Sunday, August 23, 2015

Recitative By Death

The following poem is the second of Auden's "Two Don Quixote Lyrics". The first, entitled "The Golden Age", is a little piece of doggerel that describes the Golden Age and its subsequent decline. In 1963, Auden and Chester Kallman had been asked to write lyrics for the musical, The Man of La Mancha (imagining how it would have turned out, if he actually did write the lyrics, is not a little amusing). But, their version was not actually used in the musical. 

Auden and Kallman
Kallman and Auden met in 1939 and began what Auden called his marriage, even though after a few years, their sexual relationship ended, when Kallman no longer wished to practice monogamy. Nevertheless, they remained partners till Auden's death, maintaining various households together and collaborating upon various works. 

In 1951, the widow, Thekla Clark, and her young daughter became a part of their entourage on Ischia. In her memoirs, Mrs. Clark reports how Auden had a great fondness for her daughter, and at one point, 

He and his small friend once had "a dreadful row" over who was going to play Mrs. Tiggywinkle in one of their elaborate games, a dispute finally settled by Kallman, who "declared that Wystan, with his feet, could only be Jemima Puddleduck." (
Such anecdotes, I think, help us to appreciate the man who, though he claimed never to have finished Don Quixote, nevertheless deeply loved the character and gave many lectures on the book throughout his life. As with a child's imaginative play or Don Quixote's madness, there is a kind of playful seriousness to Auden's work. He may write a "Recitative by Death", but it is free of gloom and heavy handedness (contrast this with Death in Bergman's Seventh Seal). Auden's death is a liberal, a progressive and a charmer who, while maintaining his own euphemistic polish, slices through the lies and circumlocution of modernity. He is contradictory and terribly funny.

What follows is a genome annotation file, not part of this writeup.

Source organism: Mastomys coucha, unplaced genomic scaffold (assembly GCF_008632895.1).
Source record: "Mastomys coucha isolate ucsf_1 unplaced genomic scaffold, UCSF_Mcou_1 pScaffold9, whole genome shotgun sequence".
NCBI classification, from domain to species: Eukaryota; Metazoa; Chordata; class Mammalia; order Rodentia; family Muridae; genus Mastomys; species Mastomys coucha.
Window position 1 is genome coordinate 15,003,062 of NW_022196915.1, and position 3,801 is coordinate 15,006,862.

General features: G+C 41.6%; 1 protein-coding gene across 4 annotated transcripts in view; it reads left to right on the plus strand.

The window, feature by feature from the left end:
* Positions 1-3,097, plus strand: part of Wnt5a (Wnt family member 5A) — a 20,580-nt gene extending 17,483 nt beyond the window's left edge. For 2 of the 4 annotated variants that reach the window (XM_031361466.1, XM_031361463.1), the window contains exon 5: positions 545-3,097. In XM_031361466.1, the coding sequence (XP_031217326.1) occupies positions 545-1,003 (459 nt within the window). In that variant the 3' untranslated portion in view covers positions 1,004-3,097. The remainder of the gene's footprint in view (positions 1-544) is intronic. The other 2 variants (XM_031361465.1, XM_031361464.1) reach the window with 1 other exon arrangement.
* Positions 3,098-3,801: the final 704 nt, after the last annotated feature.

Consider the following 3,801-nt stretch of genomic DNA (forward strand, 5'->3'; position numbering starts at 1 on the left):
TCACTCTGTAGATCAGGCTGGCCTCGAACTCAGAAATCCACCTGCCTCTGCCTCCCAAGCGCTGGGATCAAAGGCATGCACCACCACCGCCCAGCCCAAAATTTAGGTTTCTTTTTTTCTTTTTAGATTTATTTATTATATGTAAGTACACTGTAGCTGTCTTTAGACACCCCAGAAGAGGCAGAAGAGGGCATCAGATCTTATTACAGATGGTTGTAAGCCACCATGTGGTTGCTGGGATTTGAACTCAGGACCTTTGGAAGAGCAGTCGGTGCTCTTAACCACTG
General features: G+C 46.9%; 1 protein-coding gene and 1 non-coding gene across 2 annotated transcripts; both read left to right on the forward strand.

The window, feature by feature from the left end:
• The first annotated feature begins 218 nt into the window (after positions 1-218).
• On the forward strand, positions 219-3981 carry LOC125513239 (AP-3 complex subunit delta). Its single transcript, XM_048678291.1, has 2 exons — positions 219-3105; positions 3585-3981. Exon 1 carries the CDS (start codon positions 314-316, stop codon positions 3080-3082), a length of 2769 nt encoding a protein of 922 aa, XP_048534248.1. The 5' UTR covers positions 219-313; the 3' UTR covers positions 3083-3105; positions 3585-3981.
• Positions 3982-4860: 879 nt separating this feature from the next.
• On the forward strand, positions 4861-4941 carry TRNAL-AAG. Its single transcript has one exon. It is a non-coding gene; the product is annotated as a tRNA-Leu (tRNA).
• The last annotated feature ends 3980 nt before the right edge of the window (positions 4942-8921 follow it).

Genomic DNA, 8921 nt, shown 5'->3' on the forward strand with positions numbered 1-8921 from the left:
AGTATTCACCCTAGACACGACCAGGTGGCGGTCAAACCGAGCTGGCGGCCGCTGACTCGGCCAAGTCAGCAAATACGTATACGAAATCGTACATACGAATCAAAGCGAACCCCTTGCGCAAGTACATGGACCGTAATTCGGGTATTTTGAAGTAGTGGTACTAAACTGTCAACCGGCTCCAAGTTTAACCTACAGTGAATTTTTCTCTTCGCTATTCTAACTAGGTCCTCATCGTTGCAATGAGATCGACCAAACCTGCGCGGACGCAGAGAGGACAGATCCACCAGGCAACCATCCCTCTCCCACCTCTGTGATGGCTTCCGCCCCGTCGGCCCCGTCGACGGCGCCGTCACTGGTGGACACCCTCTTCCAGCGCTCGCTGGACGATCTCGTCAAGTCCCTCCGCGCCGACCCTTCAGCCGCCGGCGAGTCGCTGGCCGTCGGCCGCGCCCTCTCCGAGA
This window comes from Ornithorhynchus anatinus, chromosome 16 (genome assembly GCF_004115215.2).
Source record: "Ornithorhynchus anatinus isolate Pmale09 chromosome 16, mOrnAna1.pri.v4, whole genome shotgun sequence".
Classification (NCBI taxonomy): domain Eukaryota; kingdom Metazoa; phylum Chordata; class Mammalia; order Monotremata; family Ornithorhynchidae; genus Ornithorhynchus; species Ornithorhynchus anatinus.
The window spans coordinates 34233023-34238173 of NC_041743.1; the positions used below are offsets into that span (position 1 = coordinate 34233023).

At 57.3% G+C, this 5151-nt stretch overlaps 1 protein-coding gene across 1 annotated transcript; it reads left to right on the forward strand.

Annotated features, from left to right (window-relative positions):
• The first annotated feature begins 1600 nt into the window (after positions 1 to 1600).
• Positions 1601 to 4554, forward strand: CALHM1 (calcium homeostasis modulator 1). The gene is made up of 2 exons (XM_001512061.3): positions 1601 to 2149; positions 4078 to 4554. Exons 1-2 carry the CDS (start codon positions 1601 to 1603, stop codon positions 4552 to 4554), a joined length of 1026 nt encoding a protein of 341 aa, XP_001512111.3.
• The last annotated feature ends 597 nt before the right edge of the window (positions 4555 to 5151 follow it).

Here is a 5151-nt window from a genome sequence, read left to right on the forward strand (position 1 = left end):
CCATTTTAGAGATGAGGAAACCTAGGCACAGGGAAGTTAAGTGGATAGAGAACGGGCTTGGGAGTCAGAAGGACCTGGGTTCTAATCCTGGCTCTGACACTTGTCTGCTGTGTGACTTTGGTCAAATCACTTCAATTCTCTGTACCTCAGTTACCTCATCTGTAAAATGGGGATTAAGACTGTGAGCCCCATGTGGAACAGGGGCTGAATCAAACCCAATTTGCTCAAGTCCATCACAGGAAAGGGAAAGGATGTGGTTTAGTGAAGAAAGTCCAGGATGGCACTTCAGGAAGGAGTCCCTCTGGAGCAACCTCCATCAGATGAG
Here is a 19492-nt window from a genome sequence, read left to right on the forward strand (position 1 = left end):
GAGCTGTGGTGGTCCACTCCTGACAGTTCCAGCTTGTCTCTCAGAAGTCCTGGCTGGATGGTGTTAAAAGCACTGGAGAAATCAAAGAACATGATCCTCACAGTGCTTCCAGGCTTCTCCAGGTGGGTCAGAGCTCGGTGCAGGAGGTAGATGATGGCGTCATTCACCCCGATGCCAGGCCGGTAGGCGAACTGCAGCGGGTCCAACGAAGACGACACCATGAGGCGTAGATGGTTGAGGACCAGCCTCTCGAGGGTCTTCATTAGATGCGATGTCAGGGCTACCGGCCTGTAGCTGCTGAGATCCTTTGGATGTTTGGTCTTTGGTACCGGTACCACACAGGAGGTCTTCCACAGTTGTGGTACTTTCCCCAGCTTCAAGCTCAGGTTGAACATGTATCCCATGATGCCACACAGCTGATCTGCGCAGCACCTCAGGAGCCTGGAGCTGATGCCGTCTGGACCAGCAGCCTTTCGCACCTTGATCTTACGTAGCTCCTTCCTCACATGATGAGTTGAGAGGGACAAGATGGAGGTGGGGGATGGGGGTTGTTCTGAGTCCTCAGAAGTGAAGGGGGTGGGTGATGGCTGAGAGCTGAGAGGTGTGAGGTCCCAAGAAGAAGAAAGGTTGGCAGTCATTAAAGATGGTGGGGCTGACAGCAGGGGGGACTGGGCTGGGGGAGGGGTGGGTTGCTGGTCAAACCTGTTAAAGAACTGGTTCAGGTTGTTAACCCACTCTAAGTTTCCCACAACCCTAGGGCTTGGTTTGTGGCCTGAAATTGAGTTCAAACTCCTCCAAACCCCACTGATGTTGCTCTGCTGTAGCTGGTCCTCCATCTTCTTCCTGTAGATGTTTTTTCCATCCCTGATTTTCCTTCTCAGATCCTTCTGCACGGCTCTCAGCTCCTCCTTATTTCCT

Recitative by Death

Ladies and gentlemen, you have made most remarkable
  Progress, and progress, I agree is a boon;
You have built more automobiles than are parkable,
  Crashed the sound-barrier, and may very soon
  Be setting up juke-boxes on the Moon:
But I beg to remind you that, despite all that, 
I, Death, still am and will always be Cosmocrat. 

Still I sport with the young and daring; at my whim,
  The climber steps upon the rotten boulder,
The undertow catches boys as they swim,
  The speeder steers onto the slippery shoulder:
  With others I wait until they are older
Before assigning, according to my humor
To one a coronary, to one a tumor.

Liberal my views upon religion and race;
  Tax-posture, credit-rating, social ambition
Cut no ice with me. We shall meet face to face,
  Despite the drugs and lies of your physician,
  The costly euphemisms of the mortician:
Westchester matron and Bowery bum,
Both shall dance with me when I rattle my drum.

December 1963 

Thursday, August 13, 2015

Dr. Johnson's Cat

I remember reading Dr. Johnson's novella, Rasselas, in high school and not being much taken with it. And so, I'd rather forgotten about Samuel Johnson until a dear friend of mine gave me a curious book entitled, Horace Walpole's Cat. The book is a delightful literary labyrinth of unexpected connections, sparked initially by the author's dissertation on Rousseau's novel. And in this curious maze, we meet some of the creatures that kept the authors company in their vale of tears.